How to register your society to run a small society lottery

Find out how to register to run a small society lottery and what your duties and obligations are.

How to register your society

Download and complete the pdf icon Application form - Registration of a non-commercial society lottery [120kb].

So we can process your application, you will also need to submit the following with the form:

  • Documentation to prove the purpose of the society, such as articles of association, constitution, terms of reference
  • Documentation to show that the applicant has the authority to apply on behalf of the society - such as minutes of meeting showing designation
  • The relevant fee

Legal requirements

Once registered with us, a non-commercial society is entitled to promote small society lotteries, according to Part 11 and Schedule 11 of the Gambling Act 2005.

You must comply with the legal requirements and any restrictions or conditions.

You will find a summary of these listed below, together with other important information on maintaining society registration.

Small society lotteries

You can only run small lotteries if:

  • The proceeds do not exceed £20,000
  • The total amount raised in a calendar year not exceed £250,000
  • The lottery does not become a large lottery because of the number of tickets sold
  • The lottery is run wholly on behalf of the society registered with us

Purpose of the lottery

You can only promote the lottery for specific purposes. These are:

  • For charity
  • To make it possible for people to take part in, or support, as sporting or cultural activity
  • For any other non-commercial purpose other than for private gain

Minimum distribution of fund-raising

You must use at least 20 per cent of the proceeds for the society's main purpose.

Maximum lottery prize

The maximum prize in a small society lottery (whether in money, money's worth, or a combination of the two) must be less than £25,000.

Rollover

You can roll over your lottery, but each lottery involved in the rollover must be a small society lottery promoted by, or on behalf of, the same society.

Rollovers are subject to the same restrictions above.

Ticket price

The price paid for each ticket in a small society lottery must be the same and paid to the lottery promoter before the person buying it receives their ticket.

Membership of any group among whom prizes are allocated must not depend on any payment other than the price of a ticket.

Duty to submit a statutory statement  (or return)

You must send us a statutory statement within three months of the draw (or the last draw) taking place.

Exceeding small society lottery limits

If we think that a lottery has exceeded the small society lottery fundraising limits after receiving the statutory statement, we may notify the Gambling Commission.

Retention of records

We maintain a Register of statutory statements (returns) for small lotteries.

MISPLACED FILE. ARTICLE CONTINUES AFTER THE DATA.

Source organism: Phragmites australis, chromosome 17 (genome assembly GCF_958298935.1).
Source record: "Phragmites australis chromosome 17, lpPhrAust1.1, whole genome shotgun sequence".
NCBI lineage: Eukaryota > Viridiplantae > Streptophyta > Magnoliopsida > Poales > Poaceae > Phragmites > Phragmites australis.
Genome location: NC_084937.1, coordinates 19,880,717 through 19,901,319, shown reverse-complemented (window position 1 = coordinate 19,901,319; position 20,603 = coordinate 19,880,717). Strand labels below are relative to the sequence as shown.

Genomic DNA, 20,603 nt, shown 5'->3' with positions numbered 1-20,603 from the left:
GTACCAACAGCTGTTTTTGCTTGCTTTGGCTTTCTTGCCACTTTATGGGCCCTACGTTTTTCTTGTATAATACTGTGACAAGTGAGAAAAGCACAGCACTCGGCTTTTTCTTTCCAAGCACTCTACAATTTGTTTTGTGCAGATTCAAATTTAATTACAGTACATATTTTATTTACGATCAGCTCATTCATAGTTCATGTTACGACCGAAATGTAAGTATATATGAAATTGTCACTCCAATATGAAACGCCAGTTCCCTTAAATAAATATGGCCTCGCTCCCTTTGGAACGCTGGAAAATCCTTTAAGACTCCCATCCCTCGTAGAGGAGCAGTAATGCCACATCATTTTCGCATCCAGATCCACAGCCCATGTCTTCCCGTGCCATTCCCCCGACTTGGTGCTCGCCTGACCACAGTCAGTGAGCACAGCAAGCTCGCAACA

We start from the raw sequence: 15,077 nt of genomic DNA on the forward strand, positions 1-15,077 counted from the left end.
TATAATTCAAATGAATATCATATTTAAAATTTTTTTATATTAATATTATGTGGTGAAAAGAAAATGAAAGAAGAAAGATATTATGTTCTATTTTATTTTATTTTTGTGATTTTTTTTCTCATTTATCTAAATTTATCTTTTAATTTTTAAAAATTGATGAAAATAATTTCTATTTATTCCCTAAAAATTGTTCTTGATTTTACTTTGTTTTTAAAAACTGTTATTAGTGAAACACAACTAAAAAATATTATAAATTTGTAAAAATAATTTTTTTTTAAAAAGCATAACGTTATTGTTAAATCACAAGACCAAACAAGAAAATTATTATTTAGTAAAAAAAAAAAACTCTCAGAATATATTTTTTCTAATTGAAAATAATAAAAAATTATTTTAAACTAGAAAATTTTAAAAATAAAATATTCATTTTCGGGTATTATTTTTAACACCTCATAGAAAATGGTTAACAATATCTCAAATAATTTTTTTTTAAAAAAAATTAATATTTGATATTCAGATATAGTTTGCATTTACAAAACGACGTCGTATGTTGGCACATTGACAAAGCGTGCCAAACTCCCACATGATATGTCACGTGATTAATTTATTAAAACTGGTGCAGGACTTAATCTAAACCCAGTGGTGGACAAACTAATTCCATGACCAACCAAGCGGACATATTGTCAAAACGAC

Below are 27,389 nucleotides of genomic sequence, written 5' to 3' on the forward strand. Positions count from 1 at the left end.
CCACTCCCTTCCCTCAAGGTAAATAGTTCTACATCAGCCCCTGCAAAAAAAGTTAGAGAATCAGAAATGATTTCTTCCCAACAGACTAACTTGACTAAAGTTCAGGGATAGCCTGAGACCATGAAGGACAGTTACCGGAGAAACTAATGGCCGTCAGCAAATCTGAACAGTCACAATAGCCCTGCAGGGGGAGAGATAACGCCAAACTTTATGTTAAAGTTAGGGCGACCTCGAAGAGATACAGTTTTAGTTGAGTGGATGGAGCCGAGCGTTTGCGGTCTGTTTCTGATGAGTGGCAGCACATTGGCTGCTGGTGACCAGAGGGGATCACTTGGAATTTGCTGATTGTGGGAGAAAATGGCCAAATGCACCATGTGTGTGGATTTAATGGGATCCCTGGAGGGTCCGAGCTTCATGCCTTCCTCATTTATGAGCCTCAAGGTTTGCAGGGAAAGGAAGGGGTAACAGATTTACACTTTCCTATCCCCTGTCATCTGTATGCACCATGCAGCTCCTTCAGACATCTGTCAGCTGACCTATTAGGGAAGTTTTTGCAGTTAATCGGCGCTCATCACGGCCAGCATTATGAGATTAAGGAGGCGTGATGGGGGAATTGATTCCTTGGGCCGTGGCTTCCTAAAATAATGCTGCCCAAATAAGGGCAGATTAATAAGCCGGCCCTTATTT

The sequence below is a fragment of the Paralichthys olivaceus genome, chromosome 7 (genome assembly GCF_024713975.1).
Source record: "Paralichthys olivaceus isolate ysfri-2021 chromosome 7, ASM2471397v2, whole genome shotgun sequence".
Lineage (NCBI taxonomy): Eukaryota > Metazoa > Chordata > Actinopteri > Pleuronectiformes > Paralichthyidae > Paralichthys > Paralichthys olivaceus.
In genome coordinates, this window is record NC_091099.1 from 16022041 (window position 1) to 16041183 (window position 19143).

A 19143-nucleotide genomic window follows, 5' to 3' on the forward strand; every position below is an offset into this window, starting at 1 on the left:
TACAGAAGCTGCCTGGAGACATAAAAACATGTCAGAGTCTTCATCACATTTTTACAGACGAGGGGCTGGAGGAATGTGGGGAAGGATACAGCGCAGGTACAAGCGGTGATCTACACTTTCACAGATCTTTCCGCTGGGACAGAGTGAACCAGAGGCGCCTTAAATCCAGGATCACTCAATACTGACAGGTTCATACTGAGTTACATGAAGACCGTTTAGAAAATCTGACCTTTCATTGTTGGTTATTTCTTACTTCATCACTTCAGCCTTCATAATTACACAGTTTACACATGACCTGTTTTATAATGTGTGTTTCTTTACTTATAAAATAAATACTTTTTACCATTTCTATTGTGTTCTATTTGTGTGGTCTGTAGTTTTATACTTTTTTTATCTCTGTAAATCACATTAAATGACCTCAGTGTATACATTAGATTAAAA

Duration of registration

A non-commercial society's registration continues indefinitely - unless the society cancels or it is revoked.

We may cancel registration if you do not pay the annual fee.

Cancellation of registration

You can cancel your registration at any time. You must do this in writing. We will confirm this with the society and the Gambling Commission.

We may cancel a society's registration if we think you are not complying with the legal requirements, restrictions and conditions. You can object to this decision..

Annual fees

You must pay an annual fee on each anniversary of the date your society was registered, please see our Gambling fees and charges.

We may cancel your registration if you do not pay the annual fee. We will notify the society and the Gambling Commission first.

Misusing profits of a lottery

It is an offence to use any part of the lottery's profit for any purpose other than that originally stated.

Maintenance of registration

Promoting a lottery for a society that is not registered is an offence.

Compliance and enforcement

We realise that small society lotteries intend to raise funds for 'good causes'. However, the Gambling Act 2005 gives local authorities a range of enforcement powers so we can tackle 'problem' lotteries.

We will consider the following to decide the risk status of small lotteries:

  •  Submitting late returns
  •  Making no returns at all within a year of registration
  •  Submitting incomplete or incorrect returns
  •  Breaching the limits for small society lotteries
  •  Failure to pay the annual fee
  •  Reports of lottery ticket sales to people under 16
  •  Reports of societies running lotteries without being registered
  •  Indications that the society has breached permissible limits
  •  Reports of misappropriation of funds

We may also notify the Gambling Commission for action and attention if we think it appropriate.

 
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